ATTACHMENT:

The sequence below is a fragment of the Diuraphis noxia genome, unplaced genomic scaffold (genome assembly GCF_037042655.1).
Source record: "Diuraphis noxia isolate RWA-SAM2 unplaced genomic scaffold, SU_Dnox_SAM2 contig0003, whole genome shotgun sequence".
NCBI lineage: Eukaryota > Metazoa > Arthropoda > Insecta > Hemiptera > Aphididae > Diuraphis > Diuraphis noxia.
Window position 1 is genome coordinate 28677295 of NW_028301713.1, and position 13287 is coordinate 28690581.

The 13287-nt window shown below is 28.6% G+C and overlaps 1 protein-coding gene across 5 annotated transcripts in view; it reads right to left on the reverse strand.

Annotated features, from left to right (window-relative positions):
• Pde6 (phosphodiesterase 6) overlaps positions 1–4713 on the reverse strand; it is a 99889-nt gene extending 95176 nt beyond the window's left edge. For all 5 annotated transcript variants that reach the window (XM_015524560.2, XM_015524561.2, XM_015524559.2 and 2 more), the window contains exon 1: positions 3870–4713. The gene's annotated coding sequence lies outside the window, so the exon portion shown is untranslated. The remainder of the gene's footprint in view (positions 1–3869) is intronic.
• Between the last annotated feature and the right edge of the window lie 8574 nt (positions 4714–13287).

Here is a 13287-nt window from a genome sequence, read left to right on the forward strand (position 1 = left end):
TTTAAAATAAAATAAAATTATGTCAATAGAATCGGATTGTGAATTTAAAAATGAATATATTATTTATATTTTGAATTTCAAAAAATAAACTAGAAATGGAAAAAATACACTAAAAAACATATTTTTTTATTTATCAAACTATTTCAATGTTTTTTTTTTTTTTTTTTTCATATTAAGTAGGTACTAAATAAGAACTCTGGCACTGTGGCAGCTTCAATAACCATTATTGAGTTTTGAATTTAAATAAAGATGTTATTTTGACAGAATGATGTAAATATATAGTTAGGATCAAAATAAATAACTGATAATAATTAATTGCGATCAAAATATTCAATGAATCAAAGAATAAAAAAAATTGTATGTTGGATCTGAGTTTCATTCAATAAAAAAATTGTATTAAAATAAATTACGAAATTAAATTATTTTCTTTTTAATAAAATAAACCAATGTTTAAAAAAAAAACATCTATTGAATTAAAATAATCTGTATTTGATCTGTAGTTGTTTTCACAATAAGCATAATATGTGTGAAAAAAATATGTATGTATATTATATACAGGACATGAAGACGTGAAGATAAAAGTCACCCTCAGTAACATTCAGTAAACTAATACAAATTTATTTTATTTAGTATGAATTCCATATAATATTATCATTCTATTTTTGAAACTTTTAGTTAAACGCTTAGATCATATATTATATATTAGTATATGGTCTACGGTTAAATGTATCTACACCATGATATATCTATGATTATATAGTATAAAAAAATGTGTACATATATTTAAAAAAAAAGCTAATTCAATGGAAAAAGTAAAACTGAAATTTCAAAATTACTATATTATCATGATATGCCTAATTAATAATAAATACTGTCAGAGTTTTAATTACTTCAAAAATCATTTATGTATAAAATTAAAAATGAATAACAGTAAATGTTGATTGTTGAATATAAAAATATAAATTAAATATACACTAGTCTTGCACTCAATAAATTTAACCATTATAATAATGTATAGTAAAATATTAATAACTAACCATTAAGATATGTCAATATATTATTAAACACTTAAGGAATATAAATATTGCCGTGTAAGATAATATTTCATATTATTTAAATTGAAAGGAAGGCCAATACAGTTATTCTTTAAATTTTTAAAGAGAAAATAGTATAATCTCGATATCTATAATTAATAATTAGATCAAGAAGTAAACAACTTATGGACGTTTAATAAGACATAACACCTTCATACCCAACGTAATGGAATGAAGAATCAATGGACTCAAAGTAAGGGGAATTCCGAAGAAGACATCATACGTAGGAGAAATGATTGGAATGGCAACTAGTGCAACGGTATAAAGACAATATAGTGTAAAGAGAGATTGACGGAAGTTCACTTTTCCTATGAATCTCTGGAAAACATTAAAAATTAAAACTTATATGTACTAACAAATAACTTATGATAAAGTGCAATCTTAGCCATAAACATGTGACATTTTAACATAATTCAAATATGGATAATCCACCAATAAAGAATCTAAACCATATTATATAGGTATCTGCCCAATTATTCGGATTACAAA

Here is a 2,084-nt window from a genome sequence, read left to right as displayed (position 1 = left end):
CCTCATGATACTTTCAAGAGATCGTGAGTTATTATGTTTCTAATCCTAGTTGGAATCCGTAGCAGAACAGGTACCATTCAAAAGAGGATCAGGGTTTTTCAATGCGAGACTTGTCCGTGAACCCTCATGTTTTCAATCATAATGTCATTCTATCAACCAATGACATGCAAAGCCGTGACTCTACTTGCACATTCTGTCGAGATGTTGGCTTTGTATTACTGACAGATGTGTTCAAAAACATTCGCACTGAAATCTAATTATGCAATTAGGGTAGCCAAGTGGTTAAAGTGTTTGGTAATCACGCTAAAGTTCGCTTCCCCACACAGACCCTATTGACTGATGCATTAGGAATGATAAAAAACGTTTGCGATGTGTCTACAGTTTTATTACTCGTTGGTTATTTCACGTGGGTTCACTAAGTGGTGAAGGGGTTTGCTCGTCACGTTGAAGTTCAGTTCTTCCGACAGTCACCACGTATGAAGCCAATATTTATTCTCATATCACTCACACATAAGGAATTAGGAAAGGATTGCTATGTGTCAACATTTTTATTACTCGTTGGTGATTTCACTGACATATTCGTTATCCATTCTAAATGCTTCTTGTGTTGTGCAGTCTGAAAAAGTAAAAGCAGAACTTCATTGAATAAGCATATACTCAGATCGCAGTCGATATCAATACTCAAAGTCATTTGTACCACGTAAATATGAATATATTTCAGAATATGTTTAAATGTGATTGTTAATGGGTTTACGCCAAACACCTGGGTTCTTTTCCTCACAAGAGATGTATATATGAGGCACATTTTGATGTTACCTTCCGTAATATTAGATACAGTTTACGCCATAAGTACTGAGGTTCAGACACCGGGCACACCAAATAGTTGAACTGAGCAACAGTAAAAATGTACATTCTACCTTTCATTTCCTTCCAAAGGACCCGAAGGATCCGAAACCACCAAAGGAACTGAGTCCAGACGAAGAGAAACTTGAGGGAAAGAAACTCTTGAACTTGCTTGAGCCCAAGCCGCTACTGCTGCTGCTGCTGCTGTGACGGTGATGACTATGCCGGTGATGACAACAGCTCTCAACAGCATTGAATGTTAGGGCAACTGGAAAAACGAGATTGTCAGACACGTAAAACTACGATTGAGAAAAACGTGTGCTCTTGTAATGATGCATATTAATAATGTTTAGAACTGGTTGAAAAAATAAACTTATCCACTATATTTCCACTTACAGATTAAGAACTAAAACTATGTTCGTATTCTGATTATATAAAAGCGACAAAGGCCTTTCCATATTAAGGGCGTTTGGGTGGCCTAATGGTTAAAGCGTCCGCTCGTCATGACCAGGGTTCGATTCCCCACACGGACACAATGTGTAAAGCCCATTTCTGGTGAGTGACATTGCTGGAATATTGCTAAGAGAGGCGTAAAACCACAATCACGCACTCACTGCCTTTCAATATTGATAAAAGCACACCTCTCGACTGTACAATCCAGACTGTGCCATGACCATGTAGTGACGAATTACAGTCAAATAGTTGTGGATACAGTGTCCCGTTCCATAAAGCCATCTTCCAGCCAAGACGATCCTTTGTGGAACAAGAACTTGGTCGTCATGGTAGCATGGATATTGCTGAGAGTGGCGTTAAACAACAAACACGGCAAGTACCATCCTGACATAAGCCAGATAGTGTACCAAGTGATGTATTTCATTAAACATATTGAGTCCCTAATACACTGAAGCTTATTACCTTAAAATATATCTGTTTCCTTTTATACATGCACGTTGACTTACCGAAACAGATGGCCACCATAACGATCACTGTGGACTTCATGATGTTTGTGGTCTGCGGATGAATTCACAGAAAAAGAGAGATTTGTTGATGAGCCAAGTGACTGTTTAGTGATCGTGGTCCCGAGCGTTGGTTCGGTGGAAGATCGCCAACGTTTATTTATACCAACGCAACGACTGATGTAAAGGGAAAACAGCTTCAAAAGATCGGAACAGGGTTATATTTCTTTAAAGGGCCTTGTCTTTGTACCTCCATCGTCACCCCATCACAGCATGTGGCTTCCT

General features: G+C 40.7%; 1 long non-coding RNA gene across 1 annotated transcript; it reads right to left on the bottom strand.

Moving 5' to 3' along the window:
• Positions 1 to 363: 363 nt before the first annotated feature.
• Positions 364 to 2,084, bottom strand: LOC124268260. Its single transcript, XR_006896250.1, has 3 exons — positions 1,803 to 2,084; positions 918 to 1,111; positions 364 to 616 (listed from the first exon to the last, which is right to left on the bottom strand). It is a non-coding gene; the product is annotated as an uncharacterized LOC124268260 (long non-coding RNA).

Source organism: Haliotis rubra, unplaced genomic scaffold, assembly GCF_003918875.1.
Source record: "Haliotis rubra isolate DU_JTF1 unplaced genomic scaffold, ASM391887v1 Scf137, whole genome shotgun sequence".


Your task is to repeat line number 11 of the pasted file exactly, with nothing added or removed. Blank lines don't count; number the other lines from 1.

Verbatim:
Here is a 2,084-nt window from a genome sequence, read left to right as displayed (position 1 = left end):